(d) The hydrological Cycle

 

The hydrological cycle begins with evaporation from the surface of ocean or land, continues as air carries the water vapour to locations where it forms clouds and eventually precipitates out. It then continues when the precipitation is either absorbed into the ground or runs off to the ocean, ready to begin the cycle over again in an endless loop. The amount of time needed for ground water to recharge can vary with the amount of intensity of precipitation.

With world population expected to pass nine billion by mid-century, solutions to water scarcity problems are not going to come easy. Some have suggested that technology - such as large-scale salt water desalination plants - could generate more water for the world use. But environmentalists argue that depleting ocean water is no answer and will only create other big problems. In any case, research and development into improving desalination technologies is ongoing, especially in Saudi Arabia, Israel and Japan. Already an estimated 11,000 desalination plants exist in some 120 countries around the world.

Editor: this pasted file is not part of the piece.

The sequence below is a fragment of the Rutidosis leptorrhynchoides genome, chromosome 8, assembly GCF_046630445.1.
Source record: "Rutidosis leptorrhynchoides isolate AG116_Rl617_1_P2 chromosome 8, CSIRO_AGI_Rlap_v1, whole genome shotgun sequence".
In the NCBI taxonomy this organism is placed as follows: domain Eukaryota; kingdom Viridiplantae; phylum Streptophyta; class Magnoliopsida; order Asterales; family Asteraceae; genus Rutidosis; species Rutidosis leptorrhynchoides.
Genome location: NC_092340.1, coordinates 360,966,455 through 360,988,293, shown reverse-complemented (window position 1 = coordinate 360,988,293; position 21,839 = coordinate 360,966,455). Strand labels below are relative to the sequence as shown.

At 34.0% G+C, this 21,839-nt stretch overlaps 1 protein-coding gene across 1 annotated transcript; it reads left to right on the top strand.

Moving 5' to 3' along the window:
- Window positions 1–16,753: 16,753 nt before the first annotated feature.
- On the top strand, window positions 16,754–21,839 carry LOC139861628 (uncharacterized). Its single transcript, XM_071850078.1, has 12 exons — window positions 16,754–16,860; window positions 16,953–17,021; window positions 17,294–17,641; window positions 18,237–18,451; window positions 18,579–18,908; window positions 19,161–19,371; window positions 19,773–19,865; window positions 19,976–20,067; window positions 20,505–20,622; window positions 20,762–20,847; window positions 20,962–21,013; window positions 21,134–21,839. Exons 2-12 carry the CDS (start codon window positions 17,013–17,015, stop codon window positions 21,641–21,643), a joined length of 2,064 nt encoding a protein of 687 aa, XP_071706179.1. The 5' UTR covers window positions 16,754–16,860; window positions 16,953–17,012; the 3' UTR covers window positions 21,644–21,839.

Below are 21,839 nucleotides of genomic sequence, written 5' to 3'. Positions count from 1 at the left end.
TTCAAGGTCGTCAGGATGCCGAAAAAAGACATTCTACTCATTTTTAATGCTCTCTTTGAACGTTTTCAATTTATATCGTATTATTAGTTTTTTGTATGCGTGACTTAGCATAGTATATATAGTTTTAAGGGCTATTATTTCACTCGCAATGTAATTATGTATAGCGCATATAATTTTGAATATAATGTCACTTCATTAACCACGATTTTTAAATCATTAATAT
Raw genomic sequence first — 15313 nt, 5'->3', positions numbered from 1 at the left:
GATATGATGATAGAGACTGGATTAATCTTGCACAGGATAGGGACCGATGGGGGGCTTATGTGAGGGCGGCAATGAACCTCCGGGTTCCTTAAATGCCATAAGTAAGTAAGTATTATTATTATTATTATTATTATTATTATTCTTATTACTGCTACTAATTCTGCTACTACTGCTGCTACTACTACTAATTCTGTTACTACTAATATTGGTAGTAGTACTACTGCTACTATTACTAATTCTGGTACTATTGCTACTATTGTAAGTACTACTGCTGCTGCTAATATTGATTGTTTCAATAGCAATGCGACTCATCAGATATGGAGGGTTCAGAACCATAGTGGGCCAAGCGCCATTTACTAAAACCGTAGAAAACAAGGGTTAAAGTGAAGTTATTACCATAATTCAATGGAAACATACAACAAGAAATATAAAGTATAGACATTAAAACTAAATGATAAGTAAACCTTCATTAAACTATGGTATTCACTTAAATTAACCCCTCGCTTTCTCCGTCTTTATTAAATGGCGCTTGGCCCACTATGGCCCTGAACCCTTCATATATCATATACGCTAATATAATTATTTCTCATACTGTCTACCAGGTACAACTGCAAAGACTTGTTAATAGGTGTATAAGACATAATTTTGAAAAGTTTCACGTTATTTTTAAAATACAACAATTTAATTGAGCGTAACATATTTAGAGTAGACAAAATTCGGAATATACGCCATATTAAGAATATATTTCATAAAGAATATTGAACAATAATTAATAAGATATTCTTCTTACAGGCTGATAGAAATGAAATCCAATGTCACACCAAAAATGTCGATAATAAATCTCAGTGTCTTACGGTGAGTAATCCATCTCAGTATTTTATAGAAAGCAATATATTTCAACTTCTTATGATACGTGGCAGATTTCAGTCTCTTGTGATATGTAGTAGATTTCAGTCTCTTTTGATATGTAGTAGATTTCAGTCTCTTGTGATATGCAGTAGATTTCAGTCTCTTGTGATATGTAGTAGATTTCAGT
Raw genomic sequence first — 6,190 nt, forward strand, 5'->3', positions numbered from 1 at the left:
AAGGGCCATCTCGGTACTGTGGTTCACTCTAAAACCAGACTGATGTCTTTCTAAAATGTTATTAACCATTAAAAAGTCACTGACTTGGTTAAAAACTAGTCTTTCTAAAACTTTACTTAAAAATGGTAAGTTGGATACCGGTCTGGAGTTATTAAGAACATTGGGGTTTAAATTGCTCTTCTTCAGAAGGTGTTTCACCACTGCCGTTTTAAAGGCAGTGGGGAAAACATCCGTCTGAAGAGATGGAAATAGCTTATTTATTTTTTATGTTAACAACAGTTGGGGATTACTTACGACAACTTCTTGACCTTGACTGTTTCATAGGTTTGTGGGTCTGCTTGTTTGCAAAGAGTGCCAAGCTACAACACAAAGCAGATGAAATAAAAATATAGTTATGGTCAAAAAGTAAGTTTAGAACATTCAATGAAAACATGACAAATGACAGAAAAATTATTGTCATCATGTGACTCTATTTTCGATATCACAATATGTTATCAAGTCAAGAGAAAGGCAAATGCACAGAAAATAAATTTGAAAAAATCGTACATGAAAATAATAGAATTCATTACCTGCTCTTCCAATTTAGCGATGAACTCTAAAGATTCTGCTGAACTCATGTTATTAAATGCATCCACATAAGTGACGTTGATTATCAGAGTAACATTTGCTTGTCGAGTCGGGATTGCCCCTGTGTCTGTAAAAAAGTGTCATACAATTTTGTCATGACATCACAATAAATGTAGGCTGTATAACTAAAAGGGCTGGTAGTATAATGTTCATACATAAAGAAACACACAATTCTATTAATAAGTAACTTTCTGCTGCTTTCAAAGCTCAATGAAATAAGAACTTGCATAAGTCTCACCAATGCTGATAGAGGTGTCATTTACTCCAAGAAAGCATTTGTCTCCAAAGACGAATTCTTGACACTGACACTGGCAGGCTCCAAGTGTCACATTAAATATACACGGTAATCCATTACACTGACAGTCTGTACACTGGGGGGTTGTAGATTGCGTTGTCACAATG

Water Management

 

When we think about water scarcity, then, we should not be focusing on an absolute shortfall between the total needs of the earth’s population and the available supply, but on where the useable water is and what it costs to bring enough clean water to where people are.

Applying market principles to water would facilitate a more efficient distribution of supply everywhere. Analysts at Harvard Middle East Water Project, for example, advocate assigning a monetary value to fresh water, rather than considering it a free natural commodity. They say such a approach could help mitigate the political and security tensions caused by water scarcity.